Arthur T. Harris
Arthur Travers Harris was born on April 13, 1892 in Cheltenham, Gloucestershire. At the age of sixteen, following average school results, his parents sent him to Rhodesia where he emancipated for six years by performing multiple tasks to earn a living. In 1914, he joined the 1st Rhodesian Regiment and served in South Africa before returning to England where he joined the Royal Flying Corps (ancestor of the Royal Air Force, R.A.F.) as an officer. He then fought on the battlefields of France in 1917 in the No. 45 squadron.
When the Great War ends, it remains in the R.A.F. as an instructor and then moved abroad as in India, Iraq or Syria. He also takes advantage of this period to develop bombing tactics using time bombs as well as night shelling involving special training. From 1927 to 1929, he was a trainee at the Army Staff College in Camberley and then again worked on bombing tactics, especially at night. From 1934 to 1937, he was appointed to the Ministry of Air as Director of Planning.
He was later appointed to Egypt as the Air Staff of the Middle East. In 1938, he was placed at the head of the group of bombers No. 4 before commanding the forces of R.A.F. in the Middle-East. With the outbreak of the Second World War, Arthur Harris returned to England where he took command of the group of bombers No. 5 (No. 5 Bomber Group). In February 1942, he was appointed head of the Bomber Command.
At the beginning of the war, the bombers used by the British have a radius of action and ammunition carrying capacity: outclassed by the other military powers, these devices do not offer Great Britain a capacity of destruction sufficient . In addition, crews are not skilled enough to perform accurate strikes. Harris decided to change the situation by not hesitating to learn from the lessons of the German air attacks during the Spanish Civil War. He also launched the production of new bombers such as Lancaster, Halifax or De Havilland Mosquito. This effort earned him the nickname “Bomber” Harris.
Also in 1942, Arthur Harris is responsible for carrying out the new German bombing strategy developed by Professor Frederick Lindemann. For the duration of the war, it bombed the industrial centers and the big German cities: 850,000 tons of bombs were dropped in total on Germany.
The terrible bombardment of Cologne (Operation Millenium) on the night of May 30 to 31, 1942, which saw the deployment of 1,000 bombers, then that of Hamburg (Operation Gomorrah) in August 1943 transformed its nickname into “Harris the Butcher” (Butcher Harris ). But he continues to believe in his method because, he says, Germany has “sown the wind, it reap the storm.”
Because the objectives of these bombings are not only to destroy the German war effort, but to hit the civilian population to create doubt and stupor within it, to initiate a refugee problem for the Nazi government on its own territory . Civilians also become targets of attacks.
As the attacks progressed, the Germans prepared for air raids and inflicted heavy casualties on Allied airmen, but they lost the battle in the air and were unable to stop American and British bombers. intervene.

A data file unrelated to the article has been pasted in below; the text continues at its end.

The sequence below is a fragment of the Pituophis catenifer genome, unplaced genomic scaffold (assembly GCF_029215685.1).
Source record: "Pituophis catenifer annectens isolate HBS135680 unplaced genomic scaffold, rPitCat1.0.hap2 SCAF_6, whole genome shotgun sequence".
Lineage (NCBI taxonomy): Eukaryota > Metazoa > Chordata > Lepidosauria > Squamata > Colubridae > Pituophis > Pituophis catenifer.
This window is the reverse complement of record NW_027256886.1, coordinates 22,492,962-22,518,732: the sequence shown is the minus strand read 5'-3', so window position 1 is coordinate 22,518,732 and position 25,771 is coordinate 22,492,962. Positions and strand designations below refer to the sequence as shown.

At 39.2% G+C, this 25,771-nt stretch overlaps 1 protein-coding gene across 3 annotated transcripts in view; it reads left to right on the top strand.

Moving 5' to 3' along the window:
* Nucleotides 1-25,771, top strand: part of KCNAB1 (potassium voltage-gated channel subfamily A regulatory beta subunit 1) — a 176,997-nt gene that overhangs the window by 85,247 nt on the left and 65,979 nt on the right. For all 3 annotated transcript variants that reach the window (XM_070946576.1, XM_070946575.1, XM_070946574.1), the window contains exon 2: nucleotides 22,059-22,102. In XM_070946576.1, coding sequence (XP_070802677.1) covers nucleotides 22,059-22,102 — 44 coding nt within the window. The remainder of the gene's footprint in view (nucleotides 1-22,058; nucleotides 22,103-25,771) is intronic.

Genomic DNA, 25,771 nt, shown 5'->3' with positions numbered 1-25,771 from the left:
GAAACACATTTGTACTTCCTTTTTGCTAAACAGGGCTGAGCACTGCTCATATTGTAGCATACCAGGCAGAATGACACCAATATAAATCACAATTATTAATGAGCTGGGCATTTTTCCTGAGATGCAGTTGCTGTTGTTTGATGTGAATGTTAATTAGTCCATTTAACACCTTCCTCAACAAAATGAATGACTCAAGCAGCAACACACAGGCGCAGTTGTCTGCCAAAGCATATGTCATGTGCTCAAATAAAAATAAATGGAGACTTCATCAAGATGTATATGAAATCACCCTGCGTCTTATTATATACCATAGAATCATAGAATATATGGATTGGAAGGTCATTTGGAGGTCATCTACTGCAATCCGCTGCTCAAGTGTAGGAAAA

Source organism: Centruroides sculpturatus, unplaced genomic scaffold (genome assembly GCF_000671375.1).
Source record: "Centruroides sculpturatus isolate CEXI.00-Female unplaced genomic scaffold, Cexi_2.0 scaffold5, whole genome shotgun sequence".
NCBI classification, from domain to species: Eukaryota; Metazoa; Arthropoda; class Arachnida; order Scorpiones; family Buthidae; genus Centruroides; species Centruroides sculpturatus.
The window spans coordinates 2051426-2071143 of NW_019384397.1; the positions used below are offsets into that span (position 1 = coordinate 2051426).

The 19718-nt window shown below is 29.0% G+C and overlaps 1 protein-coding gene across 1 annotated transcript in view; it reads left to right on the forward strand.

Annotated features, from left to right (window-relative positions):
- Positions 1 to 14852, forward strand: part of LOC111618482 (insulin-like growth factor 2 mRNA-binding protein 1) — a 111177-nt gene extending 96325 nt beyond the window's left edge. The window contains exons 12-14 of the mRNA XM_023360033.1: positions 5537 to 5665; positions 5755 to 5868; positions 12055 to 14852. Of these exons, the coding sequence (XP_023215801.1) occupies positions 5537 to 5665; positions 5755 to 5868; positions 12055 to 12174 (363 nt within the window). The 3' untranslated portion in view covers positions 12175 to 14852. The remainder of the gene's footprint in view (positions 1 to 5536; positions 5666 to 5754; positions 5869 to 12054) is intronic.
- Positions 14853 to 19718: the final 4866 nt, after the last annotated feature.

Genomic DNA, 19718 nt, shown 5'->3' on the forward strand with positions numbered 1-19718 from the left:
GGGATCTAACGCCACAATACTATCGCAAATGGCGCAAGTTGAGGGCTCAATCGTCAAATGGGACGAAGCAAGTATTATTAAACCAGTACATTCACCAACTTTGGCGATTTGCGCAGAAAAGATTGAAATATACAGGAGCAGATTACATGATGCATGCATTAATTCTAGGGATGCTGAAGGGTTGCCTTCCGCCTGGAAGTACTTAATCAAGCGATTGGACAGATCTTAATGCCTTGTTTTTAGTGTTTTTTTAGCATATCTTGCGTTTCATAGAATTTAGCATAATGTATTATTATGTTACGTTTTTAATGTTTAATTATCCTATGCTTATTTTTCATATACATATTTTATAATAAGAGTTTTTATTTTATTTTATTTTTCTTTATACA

In 1944, Arthur Harris was responsible for preparing the Allied invasion in Normandy by concentrating the efforts of its bombers on targets in France such as the rail network or the facilities of the Atlantic Wall. The use of aerial bombardment is systematic before each ground operation: on July 18, 1944, before the launch of Operation Goodwood in the Caen region, more than 7,800 tons of bombs were dropped by 2,077 bombers.
Many controversies were born after the massive new bombings of German cities in 1945, such as February 13 with the Dresden raid which made tens of thousands of civilian casualties. Because if the end of the war seems close, the quantities of bombs dropped on the German population do not stop increasing. In spite of these terrible losses in human and especially civil lives, Arthur “Butcher” Harris acceded to the honorary rank of Marshal of the Royal Air Force in 1946.
Disappointed and touched by the many criticisms made of him, Harris settled in 1948 in South Africa. Only Winston Churchill manages to return him to the United Kingdom by offering him the dignity of Baron. Arthur Harris died on April 5, 1984 in Goring-on-Thames.
In 1992, Queen Elizabeth inaugurated a marshal’s efigie statue in front of the Royal Air Force church: the latter remained for several months under permanent police protection, having been the target of protesters considering that Harris was a criminal of the Second World War. Despite this, he was made an honorary citizen by the municipality of Caen (a martyr city that has suffered enormously from Allied bombing) and an avenue even bears his name. As Winston Churchill rightly said, “History is written by the victors”.
Arthur Harris is most certainly one of the most controversial senior allied officers of the Second World War. Such acts of intentional bombardment of the civilian population would now be considered as war crimes against humanity.